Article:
Walk on the Wild Side

A little exercise about seeing suggested by Damon Knight in Creating Short Fiction


Walking on the path through the woods in my neighborhood, I wear a mask. The pandemic, you know. Since my glasses fog when I exhale, I take them off.

The normal markers of trees, rocks, and bushes are lit with sun splotches seeping through nature’s canopy. A three-foot owl, low to the ground, with a head of white feathers, draped with a thin, gauzy wreath appears around the bend of the path. As I near, I come to doubt it is an owl and the gauze has slipped away, but the white head remains … until the distance shrinks. Close in, I see a pile stack of fallen branches. The ends of two branches have been peeled of their bark. When the sun strikes them, they are brilliant against the dull brown-gray of the limbs from which they stick out.

The leaves of bushes before and beyond receive their own pattern of sun rays, and illumination which Thomas Young perhaps suggested in his double-slit light experiment. At first sight, at a distance from which I could not discern individual elements, they gave me a single gauze wreath.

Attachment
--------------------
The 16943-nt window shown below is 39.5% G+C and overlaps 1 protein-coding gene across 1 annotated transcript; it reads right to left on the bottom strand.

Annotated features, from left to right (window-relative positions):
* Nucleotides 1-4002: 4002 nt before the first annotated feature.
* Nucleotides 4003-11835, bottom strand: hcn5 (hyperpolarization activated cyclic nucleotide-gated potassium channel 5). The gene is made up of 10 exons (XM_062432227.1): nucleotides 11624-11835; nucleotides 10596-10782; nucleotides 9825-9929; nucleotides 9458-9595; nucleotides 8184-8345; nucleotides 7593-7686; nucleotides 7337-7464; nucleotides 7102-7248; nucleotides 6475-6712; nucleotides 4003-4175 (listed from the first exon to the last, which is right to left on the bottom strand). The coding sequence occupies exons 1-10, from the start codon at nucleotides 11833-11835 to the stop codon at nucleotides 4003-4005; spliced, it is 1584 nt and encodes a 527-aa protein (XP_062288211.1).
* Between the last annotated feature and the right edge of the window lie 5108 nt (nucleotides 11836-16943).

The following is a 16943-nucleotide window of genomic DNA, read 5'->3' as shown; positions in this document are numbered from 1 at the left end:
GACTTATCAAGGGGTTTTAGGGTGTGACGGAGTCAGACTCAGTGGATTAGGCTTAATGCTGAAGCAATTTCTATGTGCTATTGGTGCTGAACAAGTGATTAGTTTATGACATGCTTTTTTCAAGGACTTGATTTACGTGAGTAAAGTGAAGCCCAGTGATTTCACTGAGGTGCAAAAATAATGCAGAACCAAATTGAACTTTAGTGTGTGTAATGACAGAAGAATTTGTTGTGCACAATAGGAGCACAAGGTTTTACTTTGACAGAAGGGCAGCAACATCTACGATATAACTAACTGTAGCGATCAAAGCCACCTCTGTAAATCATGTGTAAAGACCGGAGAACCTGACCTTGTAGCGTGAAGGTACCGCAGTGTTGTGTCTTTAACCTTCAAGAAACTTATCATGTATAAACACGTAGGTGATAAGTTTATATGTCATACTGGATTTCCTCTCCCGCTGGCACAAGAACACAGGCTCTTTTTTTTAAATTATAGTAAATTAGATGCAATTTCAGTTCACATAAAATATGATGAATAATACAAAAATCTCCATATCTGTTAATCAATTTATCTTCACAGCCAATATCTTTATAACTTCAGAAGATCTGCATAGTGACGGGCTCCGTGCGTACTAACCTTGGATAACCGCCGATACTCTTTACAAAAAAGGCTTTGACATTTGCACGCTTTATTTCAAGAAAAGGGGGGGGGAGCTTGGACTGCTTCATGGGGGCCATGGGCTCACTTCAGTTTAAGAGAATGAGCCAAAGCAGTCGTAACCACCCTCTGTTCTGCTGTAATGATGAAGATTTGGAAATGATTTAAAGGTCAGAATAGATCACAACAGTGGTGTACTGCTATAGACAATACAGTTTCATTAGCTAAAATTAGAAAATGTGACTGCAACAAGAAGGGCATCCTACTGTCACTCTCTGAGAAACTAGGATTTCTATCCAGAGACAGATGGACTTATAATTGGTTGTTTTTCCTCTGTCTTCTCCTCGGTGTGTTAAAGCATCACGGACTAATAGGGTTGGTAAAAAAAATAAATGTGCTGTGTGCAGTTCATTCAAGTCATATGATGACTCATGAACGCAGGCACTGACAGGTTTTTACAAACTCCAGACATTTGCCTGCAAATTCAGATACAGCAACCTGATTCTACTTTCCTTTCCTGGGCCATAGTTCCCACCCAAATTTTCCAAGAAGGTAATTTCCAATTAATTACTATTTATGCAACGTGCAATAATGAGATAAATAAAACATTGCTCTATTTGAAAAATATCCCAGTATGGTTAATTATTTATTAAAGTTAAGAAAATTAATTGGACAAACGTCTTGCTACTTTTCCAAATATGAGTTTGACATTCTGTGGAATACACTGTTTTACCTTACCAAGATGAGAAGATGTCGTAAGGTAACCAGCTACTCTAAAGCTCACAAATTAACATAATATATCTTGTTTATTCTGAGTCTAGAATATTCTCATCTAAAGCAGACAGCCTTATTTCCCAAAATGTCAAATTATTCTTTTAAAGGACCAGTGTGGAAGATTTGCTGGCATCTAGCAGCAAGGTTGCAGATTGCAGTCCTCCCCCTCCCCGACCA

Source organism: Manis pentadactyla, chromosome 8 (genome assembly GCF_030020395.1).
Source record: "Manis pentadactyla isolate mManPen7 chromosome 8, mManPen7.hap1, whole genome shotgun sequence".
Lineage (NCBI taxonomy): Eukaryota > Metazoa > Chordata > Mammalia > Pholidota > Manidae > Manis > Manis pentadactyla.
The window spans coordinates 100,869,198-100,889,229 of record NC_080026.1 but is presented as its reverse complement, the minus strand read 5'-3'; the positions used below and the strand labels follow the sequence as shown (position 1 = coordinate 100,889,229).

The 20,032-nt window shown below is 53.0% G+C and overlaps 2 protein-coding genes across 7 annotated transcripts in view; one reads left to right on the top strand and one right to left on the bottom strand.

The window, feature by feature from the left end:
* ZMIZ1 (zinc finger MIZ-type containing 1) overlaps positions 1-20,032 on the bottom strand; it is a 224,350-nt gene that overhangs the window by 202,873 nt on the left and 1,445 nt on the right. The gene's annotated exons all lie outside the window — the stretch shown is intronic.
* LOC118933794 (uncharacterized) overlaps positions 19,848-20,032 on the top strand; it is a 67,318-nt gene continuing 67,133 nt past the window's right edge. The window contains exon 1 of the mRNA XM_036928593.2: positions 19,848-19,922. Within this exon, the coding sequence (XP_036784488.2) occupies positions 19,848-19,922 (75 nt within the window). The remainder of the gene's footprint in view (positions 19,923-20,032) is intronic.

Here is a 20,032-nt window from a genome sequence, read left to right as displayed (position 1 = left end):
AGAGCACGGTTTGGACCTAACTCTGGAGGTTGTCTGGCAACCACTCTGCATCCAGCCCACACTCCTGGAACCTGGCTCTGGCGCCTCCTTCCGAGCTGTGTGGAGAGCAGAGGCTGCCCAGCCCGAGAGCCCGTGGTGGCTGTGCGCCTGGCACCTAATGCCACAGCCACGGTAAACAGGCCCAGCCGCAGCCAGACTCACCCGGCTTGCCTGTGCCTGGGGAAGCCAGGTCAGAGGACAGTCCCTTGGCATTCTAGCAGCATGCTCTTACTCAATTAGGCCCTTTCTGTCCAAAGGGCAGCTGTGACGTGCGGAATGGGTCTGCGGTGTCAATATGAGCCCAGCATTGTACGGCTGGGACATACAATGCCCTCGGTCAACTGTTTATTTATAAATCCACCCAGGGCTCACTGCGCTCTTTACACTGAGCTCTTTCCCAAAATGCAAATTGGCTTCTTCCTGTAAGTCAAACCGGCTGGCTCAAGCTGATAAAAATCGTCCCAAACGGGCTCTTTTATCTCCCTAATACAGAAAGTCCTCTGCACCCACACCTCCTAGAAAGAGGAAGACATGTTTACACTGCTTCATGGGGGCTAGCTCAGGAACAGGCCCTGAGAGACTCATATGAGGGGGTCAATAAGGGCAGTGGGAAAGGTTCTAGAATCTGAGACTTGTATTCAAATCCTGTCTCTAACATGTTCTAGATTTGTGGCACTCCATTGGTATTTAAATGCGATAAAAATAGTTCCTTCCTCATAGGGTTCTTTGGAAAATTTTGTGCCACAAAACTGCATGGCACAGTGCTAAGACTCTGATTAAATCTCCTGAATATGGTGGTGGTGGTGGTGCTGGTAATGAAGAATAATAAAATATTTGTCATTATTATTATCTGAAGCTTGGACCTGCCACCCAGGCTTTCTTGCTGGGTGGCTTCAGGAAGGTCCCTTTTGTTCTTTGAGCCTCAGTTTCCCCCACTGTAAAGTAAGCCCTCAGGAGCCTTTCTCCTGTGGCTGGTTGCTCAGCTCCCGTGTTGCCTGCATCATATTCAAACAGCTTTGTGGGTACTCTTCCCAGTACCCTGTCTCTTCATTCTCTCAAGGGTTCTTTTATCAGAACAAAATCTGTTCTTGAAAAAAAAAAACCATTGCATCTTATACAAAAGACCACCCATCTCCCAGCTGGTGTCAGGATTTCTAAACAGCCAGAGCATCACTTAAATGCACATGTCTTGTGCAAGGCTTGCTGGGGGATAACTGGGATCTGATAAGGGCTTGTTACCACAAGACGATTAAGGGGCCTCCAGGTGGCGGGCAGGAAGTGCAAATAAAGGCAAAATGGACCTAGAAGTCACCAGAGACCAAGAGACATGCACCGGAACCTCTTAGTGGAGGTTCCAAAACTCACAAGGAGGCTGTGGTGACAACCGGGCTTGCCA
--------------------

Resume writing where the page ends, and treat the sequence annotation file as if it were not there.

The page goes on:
Picture from walking trail. The green of leaves and dark trunks accentuated by sunlight so bright that unlit areas are shrouded in mystery. One dark area resolves into a deer.

My daily exercise became a journey into a mysterious world, only slowly resolved. Boulders that moved became deer.

The resolving magic of Renoir’s “On the Beach” became my walking partner.

Renoir's "By the Water" with images both lit and left for the imagination

“On the Beach” by Pierre-Auguste Renoir, Public Domain. https://commons.wikimedia.org/w/index.php?curid=2161528

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